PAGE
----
Martin Sherwin: Was there a lot of effort to trying to figure out the psychology that the people who were sitting in judgement [at J. Robert Oppenheimer’s security hearing] would have? That “They will probably be thinking this, so therefore we should do that?” Do you recall any of that?
Verna Hobson: No. I remember that after the first—they came back, I suppose, the weekend in the middle of the hearings. I think they had a few days, and then they came back, and then they went to Washington again for the rest of it.
Martin Sherwin: You mentioned a point that others have mentioned that intrigue me: [J. Robert] Oppenheimer’s summer in Corsica. You said that Oppenheimer had once told you that reading [Marcel] Proust’s Memory of Things Past was one of the great experiences of his life.
Haakon Chevalier: Yes.
Martin Sherwin: How much were the dues [to the Communist Party]?
David Hawkins: God, I don’t remember. Not very much, or I wouldn’t have been able to afford them.
Sherwin: Two bucks, five bucks?
Hawkins: Yeah, something like that.
Sherwin: A month?
Cindy Kelly: It is Sunday, May 15, 2016, and we’re in Houston, Texas. I want to start by asking you to tell me your name and then spell it.
Dorothy Ritter: My name is Dorothy Oley Ritter. D-O-R-O-T-H-Y O-L-E-Y R-I-T-T-E-R.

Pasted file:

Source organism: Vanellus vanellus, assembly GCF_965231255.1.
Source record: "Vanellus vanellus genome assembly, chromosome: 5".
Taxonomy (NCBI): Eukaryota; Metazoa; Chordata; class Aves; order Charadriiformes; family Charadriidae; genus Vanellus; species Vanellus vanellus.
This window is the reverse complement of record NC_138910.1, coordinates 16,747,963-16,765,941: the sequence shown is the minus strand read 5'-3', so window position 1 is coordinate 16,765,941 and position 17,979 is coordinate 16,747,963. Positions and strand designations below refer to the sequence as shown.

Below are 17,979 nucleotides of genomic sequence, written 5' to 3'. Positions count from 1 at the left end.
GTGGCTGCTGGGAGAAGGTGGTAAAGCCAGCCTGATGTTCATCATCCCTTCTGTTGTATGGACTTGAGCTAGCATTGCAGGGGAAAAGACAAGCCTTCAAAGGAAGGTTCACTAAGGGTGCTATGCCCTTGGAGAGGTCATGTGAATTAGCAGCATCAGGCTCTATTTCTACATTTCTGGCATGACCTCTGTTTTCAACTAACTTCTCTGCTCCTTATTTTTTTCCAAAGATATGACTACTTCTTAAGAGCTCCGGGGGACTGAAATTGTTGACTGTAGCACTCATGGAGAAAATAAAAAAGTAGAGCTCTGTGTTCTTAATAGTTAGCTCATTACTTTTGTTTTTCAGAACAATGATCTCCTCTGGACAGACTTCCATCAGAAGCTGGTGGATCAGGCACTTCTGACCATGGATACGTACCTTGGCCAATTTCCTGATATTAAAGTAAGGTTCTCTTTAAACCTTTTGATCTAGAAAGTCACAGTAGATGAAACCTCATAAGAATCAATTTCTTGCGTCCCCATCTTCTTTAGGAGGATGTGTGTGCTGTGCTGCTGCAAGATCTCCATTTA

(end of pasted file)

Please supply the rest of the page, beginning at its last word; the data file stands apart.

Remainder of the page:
Kelly: All right. Dorothy, why don’t we begin by having you tell us something about your family, when you were born, your childhood?
Alexandra Levy: We are here on June 13th in New Jersey with Jack Widowsky. This is Alex Levy with the Atomic Heritage Foundation. My first question for you, Jack, is to please say your name and to spell it.
Jack Widowsky: My name is Jack Widowsky. J-A-C-K, which is easy, but the last name is W-I-D-O-W-S-K-Y.
Levy: Can you please tell me where you were born and when?
Widowsky: I was born in Newark, New Jersey, on September 10, 1922.
Martin Sherwin: At the Stanhope Hotel in New York, June 15th, 1979.
David Bohm: I met him in about 1941. I went to Caltech to do graduate work, and I wasn’t very satisfied there. It was much too limited technically.
Sherwin: Where did you do your undergraduate work?
Martin Sherwin: Today is July 31, 1979. This is an interview with Verna Hobson in New Gloucester, Maine.
I think the best way to proceed is probably to start with when you first met [J. Robert] Oppenheimer and how you got the job.
Verna Hobson: Okay. We were living in Princeton. My husband commuted to New York, and we had two little children. I was beginning to think about when I could go back to work or maybe take some more training. In other words, getting on with my own life.
Sherwin: This was when?
Martin Sherwin: On June 5th, 1982. Well, now, John, why don’t you start and ask questions about the relationship with Cliff, because I think the [J. Robert] Oppenheimer relationship might be able to go on forever, and we’ll never get to your questions.
John S. Rosenberg: Okay. Well, first, how did you come to meet? What was the nature of your original coming together?
Rhodes: Well, I had started to ask you about the Korean War. Was that a shock? Did that worry everyone and accelerate your sense of pressure?
Taylor: I don’t think so. I don’t remember any feeling of pressure, that we had to do something by a certain time or else all hell would break lose. All I remember was excitement and anticipation and eagerness to know the result of something I had worked on.